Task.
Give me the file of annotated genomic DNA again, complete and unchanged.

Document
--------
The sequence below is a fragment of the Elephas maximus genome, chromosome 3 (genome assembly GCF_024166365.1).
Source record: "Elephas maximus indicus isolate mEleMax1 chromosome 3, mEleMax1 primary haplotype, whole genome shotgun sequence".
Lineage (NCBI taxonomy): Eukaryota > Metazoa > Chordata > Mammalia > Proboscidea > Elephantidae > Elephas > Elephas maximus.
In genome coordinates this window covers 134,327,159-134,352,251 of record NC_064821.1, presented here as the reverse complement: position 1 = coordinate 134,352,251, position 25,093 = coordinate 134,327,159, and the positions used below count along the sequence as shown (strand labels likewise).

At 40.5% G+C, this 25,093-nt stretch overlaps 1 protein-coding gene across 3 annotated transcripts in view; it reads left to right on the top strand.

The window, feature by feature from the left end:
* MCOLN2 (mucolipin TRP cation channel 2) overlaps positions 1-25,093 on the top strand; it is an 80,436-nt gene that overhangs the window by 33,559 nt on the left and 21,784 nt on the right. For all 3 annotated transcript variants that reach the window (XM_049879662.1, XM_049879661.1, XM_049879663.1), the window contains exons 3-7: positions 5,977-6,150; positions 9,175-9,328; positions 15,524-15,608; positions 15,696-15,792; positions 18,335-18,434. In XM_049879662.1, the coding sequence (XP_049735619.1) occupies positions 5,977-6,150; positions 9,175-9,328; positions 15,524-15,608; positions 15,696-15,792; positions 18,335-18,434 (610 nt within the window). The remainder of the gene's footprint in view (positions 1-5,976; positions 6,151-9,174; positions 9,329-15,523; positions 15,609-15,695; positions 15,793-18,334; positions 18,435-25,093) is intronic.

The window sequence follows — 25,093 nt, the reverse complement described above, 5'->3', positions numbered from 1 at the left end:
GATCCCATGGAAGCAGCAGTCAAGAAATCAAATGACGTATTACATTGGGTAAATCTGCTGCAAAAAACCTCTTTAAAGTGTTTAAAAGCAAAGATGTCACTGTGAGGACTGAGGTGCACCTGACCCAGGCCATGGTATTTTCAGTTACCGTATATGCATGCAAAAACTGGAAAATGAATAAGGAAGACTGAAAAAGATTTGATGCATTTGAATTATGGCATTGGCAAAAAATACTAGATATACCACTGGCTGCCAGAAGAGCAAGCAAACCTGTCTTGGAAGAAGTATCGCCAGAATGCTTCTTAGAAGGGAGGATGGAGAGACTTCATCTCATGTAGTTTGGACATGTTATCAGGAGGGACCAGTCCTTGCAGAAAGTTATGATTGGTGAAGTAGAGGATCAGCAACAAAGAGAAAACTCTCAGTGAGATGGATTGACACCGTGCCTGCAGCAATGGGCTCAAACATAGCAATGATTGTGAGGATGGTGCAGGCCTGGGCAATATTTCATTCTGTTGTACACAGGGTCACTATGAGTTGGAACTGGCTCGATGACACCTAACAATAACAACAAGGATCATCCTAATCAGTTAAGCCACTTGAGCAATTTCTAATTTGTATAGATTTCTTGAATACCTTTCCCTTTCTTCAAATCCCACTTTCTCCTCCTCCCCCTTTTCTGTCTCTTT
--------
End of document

The sequence below is a fragment of the Elephas maximus genome, chromosome 3 (genome assembly GCF_024166365.1).
Source record: "Elephas maximus indicus isolate mEleMax1 chromosome 3, mEleMax1 primary haplotype, whole genome shotgun sequence".
Lineage (NCBI taxonomy): Eukaryota > Metazoa > Chordata > Mammalia > Proboscidea > Elephantidae > Elephas > Elephas maximus.
In genome coordinates this window covers 134,327,159-134,352,251 of record NC_064821.1, presented here as the reverse complement: position 1 = coordinate 134,352,251, position 25,093 = coordinate 134,327,159, and the positions used below count along the sequence as shown (strand labels likewise).

At 40.5% G+C, this 25,093-nt stretch overlaps 1 protein-coding gene across 3 annotated transcripts in view; it reads left to right on the top strand.

The window, feature by feature from the left end:
* MCOLN2 (mucolipin TRP cation channel 2) overlaps positions 1-25,093 on the top strand; it is an 80,436-nt gene that overhangs the window by 33,559 nt on the left and 21,784 nt on the right. For all 3 annotated transcript variants that reach the window (XM_049879662.1, XM_049879661.1, XM_049879663.1), the window contains exons 3-7: positions 5,977-6,150; positions 9,175-9,328; positions 15,524-15,608; positions 15,696-15,792; positions 18,335-18,434. In XM_049879662.1, the coding sequence (XP_049735619.1) occupies positions 5,977-6,150; positions 9,175-9,328; positions 15,524-15,608; positions 15,696-15,792; positions 18,335-18,434 (610 nt within the window). The remainder of the gene's footprint in view (positions 1-5,976; positions 6,151-9,174; positions 9,329-15,523; positions 15,609-15,695; positions 15,793-18,334; positions 18,435-25,093) is intronic.

The window sequence follows — 25,093 nt, the reverse complement described above, 5'->3', positions numbered from 1 at the left end:
GATCCCATGGAAGCAGCAGTCAAGAAATCAAATGACGTATTACATTGGGTAAATCTGCTGCAAAAAACCTCTTTAAAGTGTTTAAAAGCAAAGATGTCACTGTGAGGACTGAGGTGCACCTGACCCAGGCCATGGTATTTTCAGTTACCGTATATGCATGCAAAAACTGGAAAATGAATAAGGAAGACTGAAAAAGATTTGATGCATTTGAATTATGGCATTGGCAAAAAATACTAGATATACCACTGGCTGCCAGAAGAGCAAGCAAACCTGTCTTGGAAGAAGTATCGCCAGAATGCTTCTTAGAAGGGAGGATGGAGAGACTTCATCTCATGTAGTTTGGACATGTTATCAGGAGGGACCAGTCCTTGCAGAAAGTTATGATTGGTGAAGTAGAGGATCAGCAACAAAGAGAAAACTCTCAGTGAGATGGATTGACACCGTGCCTGCAGCAATGGGCTCAAACATAGCAATGATTGTGAGGATGGTGCAGGCCTGGGCAATATTTCATTCTGTTGTACACAGGGTCACTATGAGTTGGAACTGGCTCGATGACACCTAACAATAACAACAAGGATCATCCTAATCAGTTAAGCCACTTGAGCAATTTCTAATTTGTATAGATTTCTTGAATACCTTTCCCTTTCTTCAAATCCCACTTTCTCCTCCTCCCCCTTTTCTGTCTCTTT